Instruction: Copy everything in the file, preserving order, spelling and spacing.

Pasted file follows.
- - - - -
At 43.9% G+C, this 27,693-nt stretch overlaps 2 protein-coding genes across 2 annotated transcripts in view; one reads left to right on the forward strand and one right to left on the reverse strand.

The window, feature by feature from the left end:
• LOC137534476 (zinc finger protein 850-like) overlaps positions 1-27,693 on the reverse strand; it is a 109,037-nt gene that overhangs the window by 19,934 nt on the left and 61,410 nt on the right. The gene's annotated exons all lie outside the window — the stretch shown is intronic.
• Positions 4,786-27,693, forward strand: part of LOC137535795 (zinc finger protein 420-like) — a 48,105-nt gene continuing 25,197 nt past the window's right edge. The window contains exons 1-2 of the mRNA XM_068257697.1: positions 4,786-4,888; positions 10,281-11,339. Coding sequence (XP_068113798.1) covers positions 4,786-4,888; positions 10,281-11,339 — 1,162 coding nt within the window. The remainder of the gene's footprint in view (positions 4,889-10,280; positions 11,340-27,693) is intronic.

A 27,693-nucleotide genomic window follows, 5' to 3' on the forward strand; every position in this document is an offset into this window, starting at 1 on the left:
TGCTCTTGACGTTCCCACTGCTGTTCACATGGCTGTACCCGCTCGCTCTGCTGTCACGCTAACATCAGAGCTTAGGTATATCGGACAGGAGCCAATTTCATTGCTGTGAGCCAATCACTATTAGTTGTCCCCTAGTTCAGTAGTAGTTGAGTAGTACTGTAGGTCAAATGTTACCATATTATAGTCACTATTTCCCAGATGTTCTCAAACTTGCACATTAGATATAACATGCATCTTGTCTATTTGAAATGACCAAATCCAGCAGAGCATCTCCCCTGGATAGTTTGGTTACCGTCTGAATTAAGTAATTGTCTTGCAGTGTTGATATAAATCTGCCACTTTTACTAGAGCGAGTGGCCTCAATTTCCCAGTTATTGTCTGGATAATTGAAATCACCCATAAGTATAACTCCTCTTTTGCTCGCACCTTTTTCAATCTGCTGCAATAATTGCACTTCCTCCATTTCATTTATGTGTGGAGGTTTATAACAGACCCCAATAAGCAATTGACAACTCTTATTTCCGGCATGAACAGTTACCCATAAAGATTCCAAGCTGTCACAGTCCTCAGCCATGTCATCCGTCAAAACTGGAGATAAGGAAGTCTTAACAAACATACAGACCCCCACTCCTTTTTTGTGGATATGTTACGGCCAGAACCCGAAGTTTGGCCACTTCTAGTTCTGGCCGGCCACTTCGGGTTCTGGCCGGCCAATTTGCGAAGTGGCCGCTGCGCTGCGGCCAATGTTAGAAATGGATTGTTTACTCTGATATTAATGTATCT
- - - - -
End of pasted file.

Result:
At 43.9% G+C, this 27,693-nt stretch overlaps 2 protein-coding genes across 2 annotated transcripts in view; one reads left to right on the forward strand and one right to left on the reverse strand.

The window, feature by feature from the left end:
• LOC137534476 (zinc finger protein 850-like) overlaps positions 1-27,693 on the reverse strand; it is a 109,037-nt gene that overhangs the window by 19,934 nt on the left and 61,410 nt on the right. The gene's annotated exons all lie outside the window — the stretch shown is intronic.
• Positions 4,786-27,693, forward strand: part of LOC137535795 (zinc finger protein 420-like) — a 48,105-nt gene continuing 25,197 nt past the window's right edge. The window contains exons 1-2 of the mRNA XM_068257697.1: positions 4,786-4,888; positions 10,281-11,339. Coding sequence (XP_068113798.1) covers positions 4,786-4,888; positions 10,281-11,339 — 1,162 coding nt within the window. The remainder of the gene's footprint in view (positions 4,889-10,280; positions 11,340-27,693) is intronic.

A 27,693-nucleotide genomic window follows, 5' to 3' on the forward strand; every position in this document is an offset into this window, starting at 1 on the left:
TGCTCTTGACGTTCCCACTGCTGTTCACATGGCTGTACCCGCTCGCTCTGCTGTCACGCTAACATCAGAGCTTAGGTATATCGGACAGGAGCCAATTTCATTGCTGTGAGCCAATCACTATTAGTTGTCCCCTAGTTCAGTAGTAGTTGAGTAGTACTGTAGGTCAAATGTTACCATATTATAGTCACTATTTCCCAGATGTTCTCAAACTTGCACATTAGATATAACATGCATCTTGTCTATTTGAAATGACCAAATCCAGCAGAGCATCTCCCCTGGATAGTTTGGTTACCGTCTGAATTAAGTAATTGTCTTGCAGTGTTGATATAAATCTGCCACTTTTACTAGAGCGAGTGGCCTCAATTTCCCAGTTATTGTCTGGATAATTGAAATCACCCATAAGTATAACTCCTCTTTTGCTCGCACCTTTTTCAATCTGCTGCAATAATTGCACTTCCTCCATTTCATTTATGTGTGGAGGTTTATAACAGACCCCAATAAGCAATTGACAACTCTTATTTCCGGCATGAACAGTTACCCATAAAGATTCCAAGCTGTCACAGTCCTCAGCCATGTCATCCGTCAAAACTGGAGATAAGGAAGTCTTAACAAACATACAGACCCCCACTCCTTTTTTGTGGATATGTTACGGCCAGAACCCGAAGTTTGGCCACTTCTAGTTCTGGCCGGCCACTTCGGGTTCTGGCCGGCCAATTTGCGAAGTGGCCGCTGCGCTGCGGCCAATGTTAGAAATGGATTGTTTACTCTGATATTAATGTATCT